There will be enough grapefruit for all markets during the six-month period that South Africa is the lone grapefruit supplier, and the internal quality conforms to market requirements, says Piet Smit, CEO of the Letsitele-based Komati Group.
Packing grapefruit on Vergenoeg Farm (photos supplied by Komati Fruit)
“All markets will get their fair share of the crop,” he says, noting that a market like South Korea which due to Covid disruptions to the inspectorate service received much less grapefruit last year than previous years, is expected to get its pre-pandemic share and perhaps even grow.
An extraordinary effort was made by grapefruit growers in Zimbabwe and the Limpopo Valley to pick earlier, says Dr Hoppie Nel of the Citrus Growers' Association's grapefruit focus group, and consequently they will end several weeks earlier (perhaps even have a breather in the packhouses before Valencias start).
Growers in areas like Letsitele, Hoedspruit and Onderberg have decided to pick particularly the Star Rubies earlier to benefit from an empty grapefruit market.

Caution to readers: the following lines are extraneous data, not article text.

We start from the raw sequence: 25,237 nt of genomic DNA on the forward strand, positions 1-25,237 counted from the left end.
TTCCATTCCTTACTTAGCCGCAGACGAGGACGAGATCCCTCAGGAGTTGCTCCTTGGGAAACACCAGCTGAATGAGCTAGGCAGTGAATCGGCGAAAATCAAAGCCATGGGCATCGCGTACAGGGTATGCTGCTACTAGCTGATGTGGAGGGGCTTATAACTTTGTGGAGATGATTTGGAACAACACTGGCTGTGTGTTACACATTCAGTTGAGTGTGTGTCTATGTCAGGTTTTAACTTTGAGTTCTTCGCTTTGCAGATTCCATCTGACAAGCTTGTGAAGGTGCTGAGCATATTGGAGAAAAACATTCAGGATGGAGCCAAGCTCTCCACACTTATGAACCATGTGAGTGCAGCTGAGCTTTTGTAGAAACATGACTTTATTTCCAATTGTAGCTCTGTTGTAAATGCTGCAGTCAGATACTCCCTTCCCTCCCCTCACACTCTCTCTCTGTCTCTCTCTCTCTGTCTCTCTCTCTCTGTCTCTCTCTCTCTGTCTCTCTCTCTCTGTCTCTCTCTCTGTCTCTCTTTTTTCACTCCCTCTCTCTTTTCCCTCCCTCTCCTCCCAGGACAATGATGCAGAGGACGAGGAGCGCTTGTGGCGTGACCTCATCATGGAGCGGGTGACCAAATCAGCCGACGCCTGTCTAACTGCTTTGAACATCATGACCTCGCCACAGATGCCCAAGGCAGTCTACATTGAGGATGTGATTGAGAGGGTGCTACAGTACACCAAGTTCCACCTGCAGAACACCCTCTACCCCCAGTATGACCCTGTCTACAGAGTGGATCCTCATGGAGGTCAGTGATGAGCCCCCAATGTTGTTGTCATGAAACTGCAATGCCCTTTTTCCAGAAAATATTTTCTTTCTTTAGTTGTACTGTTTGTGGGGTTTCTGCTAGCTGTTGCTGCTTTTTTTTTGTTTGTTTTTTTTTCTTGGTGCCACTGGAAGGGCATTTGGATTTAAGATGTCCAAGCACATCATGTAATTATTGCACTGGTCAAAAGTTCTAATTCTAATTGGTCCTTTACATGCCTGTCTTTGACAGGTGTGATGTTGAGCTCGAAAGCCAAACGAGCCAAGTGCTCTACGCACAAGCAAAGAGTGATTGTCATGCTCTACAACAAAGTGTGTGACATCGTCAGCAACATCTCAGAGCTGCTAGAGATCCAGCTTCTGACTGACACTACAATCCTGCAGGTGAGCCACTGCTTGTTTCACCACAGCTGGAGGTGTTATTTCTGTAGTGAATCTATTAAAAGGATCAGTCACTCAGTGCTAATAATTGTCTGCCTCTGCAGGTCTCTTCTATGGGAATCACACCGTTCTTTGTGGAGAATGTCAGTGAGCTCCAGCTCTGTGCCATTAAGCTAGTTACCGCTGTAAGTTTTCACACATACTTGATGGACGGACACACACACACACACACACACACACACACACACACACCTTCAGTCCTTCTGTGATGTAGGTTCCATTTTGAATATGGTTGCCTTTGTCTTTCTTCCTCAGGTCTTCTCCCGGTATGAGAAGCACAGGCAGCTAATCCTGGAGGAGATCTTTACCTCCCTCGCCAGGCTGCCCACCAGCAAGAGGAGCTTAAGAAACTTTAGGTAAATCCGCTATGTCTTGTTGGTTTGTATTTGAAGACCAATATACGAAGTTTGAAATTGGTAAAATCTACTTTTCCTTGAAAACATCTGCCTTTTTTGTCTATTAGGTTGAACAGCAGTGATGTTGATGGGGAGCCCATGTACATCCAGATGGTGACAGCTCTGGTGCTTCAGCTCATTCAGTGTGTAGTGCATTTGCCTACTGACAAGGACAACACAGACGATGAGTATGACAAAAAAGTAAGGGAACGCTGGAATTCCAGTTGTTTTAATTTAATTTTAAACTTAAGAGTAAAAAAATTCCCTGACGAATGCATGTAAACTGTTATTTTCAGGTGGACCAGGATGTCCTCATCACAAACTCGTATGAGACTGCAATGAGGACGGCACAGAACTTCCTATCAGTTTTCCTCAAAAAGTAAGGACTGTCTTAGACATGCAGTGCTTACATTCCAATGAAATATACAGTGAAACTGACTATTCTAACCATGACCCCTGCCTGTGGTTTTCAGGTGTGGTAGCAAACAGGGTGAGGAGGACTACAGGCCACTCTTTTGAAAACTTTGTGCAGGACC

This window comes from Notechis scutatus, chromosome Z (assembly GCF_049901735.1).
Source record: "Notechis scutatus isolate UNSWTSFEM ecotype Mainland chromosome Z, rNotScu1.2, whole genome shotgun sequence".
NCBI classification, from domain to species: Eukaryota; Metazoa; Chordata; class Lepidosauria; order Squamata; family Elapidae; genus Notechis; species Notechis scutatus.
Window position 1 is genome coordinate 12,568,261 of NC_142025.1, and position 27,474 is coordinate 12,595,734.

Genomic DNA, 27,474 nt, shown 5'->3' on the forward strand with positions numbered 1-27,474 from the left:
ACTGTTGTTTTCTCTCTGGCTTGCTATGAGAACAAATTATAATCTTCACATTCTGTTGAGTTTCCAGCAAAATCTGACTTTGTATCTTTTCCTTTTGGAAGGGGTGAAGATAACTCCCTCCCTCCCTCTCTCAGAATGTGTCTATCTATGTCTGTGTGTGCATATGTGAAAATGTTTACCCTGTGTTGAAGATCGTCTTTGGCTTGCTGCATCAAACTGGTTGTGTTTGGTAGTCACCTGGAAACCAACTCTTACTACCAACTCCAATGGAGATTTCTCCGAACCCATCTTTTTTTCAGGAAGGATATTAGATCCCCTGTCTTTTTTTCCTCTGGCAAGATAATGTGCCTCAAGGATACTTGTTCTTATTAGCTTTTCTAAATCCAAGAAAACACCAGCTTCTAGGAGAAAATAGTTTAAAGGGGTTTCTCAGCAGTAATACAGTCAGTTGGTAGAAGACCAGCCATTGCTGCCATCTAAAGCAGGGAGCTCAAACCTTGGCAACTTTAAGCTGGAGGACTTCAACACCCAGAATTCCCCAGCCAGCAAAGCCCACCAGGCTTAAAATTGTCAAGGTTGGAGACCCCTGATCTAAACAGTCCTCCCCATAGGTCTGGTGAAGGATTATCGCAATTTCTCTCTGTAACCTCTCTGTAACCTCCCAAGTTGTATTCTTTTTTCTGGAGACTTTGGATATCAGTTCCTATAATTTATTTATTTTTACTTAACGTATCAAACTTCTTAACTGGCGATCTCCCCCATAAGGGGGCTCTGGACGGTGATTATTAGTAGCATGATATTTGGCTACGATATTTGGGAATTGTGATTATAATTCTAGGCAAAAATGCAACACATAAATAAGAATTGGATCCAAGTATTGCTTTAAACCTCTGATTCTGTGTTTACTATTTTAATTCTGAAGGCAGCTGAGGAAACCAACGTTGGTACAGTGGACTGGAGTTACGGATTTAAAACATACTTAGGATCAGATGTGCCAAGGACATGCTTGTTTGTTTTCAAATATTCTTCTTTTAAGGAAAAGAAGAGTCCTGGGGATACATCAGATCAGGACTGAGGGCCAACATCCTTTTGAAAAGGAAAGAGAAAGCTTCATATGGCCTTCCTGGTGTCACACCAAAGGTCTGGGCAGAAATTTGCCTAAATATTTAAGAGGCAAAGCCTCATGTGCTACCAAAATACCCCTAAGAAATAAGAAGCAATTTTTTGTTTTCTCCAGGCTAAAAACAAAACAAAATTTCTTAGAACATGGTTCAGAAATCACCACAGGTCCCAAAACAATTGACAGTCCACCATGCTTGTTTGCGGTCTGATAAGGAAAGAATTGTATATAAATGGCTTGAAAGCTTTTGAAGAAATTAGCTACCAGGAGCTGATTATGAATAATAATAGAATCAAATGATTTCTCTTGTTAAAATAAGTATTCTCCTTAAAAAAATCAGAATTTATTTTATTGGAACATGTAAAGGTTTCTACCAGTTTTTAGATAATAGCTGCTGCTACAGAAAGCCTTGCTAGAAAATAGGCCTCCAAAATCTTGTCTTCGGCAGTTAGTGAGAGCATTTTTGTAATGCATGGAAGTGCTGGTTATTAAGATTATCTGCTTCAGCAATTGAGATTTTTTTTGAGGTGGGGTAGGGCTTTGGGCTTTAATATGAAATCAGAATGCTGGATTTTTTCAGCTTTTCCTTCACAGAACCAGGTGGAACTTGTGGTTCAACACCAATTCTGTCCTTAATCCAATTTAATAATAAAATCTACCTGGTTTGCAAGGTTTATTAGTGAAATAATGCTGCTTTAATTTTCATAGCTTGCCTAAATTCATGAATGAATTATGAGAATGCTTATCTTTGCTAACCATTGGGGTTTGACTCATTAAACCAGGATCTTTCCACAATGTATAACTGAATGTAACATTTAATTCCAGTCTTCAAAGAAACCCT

Piet says there is a definite opportunity for grapefruit worldwide. By mid-week 16, three million 15kg cartons had been packed (1.6 million cartons YTD 2020).
“Starting the season earlier is also an opportunity to distribute the season more evenly and as widely as possible during the period that South Africa is alone on the grapefruit market,” he adds.
Vessel bunch-ups no cause for alarm
Dr Nel notes that while 37% more grapefruit had been packed than YTD 2020, as part of the strategy to flatten the supply curve, shipping was initially lagging behind last year.
Even if vessel bunch-ups do occur, receivers should not be concerned, he emphasises. “Importers shouldn't get worried if there are suddenly large volumes arriving – it's merely as a result of the short-term availability of containers.”
Early in week 16, 480,000 cartons (17.4kg) of grapefruit were shipped.
Trend towards more Asian exports
As is usual for the early grapefruit season many shipments have gone to Europe but a fair bit – logistics allowing, Piet points out – have also been loaded for Japan and China. A larger demand from Asian markets could have an impact on the amount of grapefruit sent to Europe.
A good crop of Star Ruby
The grapefruit crop is larger than last year because of good late summer rains; at this stage estimated at 18 million 15kg-equivalent cartons (or more precisely: 15.2 million 17.4kg cartons) compared to 15.5 million 15kg cartons (or 13.2 million 17.4kg cartons) exported last year.
Piet concludes: “In the packhouses we're seeing a regular count distribution, possibly a bit more small fruit but nothing that the markets won't take.”